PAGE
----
“A new police investigation isn’t a priority for us but it’s just so wrong that there is still a great big question mark over how she died.”

In 1980, Val and John were delighted when Jessie got into art college in Eastbourne as the resort seemed so safe. She called them the night before she vanished in May and opened the door of the phonebox so they could hear music from a nearby bandstand.

Dinah McNicol
(Image: Essex Police/PA)

Val recalled: “She said, ‘I don’t know why you don’t come down to East- bourne more often, it’s absolutely beautiful’. She was so happy there.”

But that was their last conversation. Jessie was due to visit them in Eltham, South London, the next day but never arrived.

Val became overwhelmed by a feeling something was wrong. She went to Jessie’s lodgings, where a neighbour let her into her room.

The window was open, there was an unfinished cup of coffee and her purse was lying on the bed. Val said. “It looked like she’d just gone out.”

She called John and they agreed it was time to alert the police. He said: “I knew from Val’s tone of voice there was something really wrong. It was like a cold hand coming round my heart.”

Val spent the night in her daughter’s bed waiting for news – but none came.

For the next nine years, the couple never gave up searching for clues.

They printed leaflets and sent them all over the UK. They told themselves Jessie could be suffering from amnesia. They even turned to psychics

Val said: “One of the strangest things we did was stand by a dual carriageway as a clairvoyant said she was ­coming down the road in a blue van.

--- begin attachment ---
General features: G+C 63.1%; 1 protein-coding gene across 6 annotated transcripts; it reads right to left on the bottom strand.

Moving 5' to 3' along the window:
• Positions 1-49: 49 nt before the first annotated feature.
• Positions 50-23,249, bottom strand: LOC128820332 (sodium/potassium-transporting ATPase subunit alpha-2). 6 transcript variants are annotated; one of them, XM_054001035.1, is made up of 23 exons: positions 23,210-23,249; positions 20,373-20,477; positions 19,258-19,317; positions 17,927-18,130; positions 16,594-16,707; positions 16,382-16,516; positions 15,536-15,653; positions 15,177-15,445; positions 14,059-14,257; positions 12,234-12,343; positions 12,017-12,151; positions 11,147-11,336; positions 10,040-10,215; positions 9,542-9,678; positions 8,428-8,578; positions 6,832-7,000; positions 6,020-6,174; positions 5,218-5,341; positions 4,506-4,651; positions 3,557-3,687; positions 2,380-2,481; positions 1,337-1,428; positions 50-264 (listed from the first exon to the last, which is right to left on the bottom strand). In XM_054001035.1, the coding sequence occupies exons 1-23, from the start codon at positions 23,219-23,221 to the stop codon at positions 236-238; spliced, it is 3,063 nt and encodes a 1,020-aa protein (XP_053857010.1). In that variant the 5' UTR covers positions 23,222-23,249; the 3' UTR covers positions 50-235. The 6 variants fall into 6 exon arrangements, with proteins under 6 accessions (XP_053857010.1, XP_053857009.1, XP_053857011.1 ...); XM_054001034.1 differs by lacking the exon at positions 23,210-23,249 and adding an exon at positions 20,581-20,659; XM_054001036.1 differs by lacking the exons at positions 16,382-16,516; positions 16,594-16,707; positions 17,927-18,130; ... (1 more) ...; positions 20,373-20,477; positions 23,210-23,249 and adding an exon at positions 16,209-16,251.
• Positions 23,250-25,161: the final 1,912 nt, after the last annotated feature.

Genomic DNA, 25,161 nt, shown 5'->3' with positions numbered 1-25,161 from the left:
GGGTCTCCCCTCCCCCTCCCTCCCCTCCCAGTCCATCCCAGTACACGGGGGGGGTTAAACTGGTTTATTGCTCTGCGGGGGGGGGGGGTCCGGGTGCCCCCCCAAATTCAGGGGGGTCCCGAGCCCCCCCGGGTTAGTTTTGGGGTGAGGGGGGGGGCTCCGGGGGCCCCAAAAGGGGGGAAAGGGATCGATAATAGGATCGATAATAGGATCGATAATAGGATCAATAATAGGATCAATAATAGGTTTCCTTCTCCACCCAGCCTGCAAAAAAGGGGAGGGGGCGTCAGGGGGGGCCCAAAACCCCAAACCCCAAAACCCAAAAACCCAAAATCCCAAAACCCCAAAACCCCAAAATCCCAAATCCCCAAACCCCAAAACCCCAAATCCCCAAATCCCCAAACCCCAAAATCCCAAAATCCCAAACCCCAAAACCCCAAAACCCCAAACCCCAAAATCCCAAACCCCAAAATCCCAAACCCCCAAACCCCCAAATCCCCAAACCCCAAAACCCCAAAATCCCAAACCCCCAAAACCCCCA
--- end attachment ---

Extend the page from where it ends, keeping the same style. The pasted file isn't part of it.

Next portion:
"I thought of people whose sons and daughters had been missing years. I thought, ‘I couldn’t do that. How can they go on?’ But we had to keep going.”

John added: “I didn’t want to admit she was dead but there was no trace.”

The breakthrough came in March 1989, when the couple were about to go on holiday to Paris.

Val said: “I had Radio 4 on and heard on the news that a body had been found on Beachy Head. I rang the police and they said, ‘It’s probably Lord Lucan’. They didn’t think it was Jessie. They told us to go to Paris. But next day, we went down for breakfast and the police had called.

“They told us not to come home as there would be reporters at our door. We walked around Paris in a daze.”

When the couple got back to the UK, they went straight to the spot where Jessie was discovered.

John said: “It had been stripped down to the earth and the police were fingertip-searching the ground.”

There was so little left of Jessie they had to bury her in a child’s coffin.

The couple are now too frail to visit their daughter’s grave but they remember her funeral well. Val said: “As the coffin was being lowered into the ground, a fir cone fell on top of it.

“Everyone looked up and there was a squirrel sitting on the edge of a branch. It was quite magical. We all said this was Jessie’s way of saying,‘I’m OK, you can go ahead’.

“I brought the fir cone home and it’s still on the mantelpiece.”

Just one verdict a year gets quashed

While some 30,000 inquests are carried out each year, it is extremely rare for a verdict to be quashed – typically happening once a year.

The most famous recent example is the case of the 96 Liverpool fans killed in the Hillsborough disaster.

The Earls’ lawyer, David Wells, said: “The family has been granted permission to make an application to the High Court for the inquest to be overturned. It’s an uphill struggle to get consent for this so that is some achievement. If the verdict was quashed by the High Court, there would be a new inquest.

“What we are looking to do is show the verdict fits the evidence and it was unlawful killing.”

Charity Inquest added: “There are ways to challenge an inquest but these involve complicated legal processes which can take years.

“It is possible that if the High Court accepts that there has been fraud, rejection of evidence, irregularity of proceedings, an insufficiency of inquiry or if it is in the interests of justice, a new inquest can be ordered.”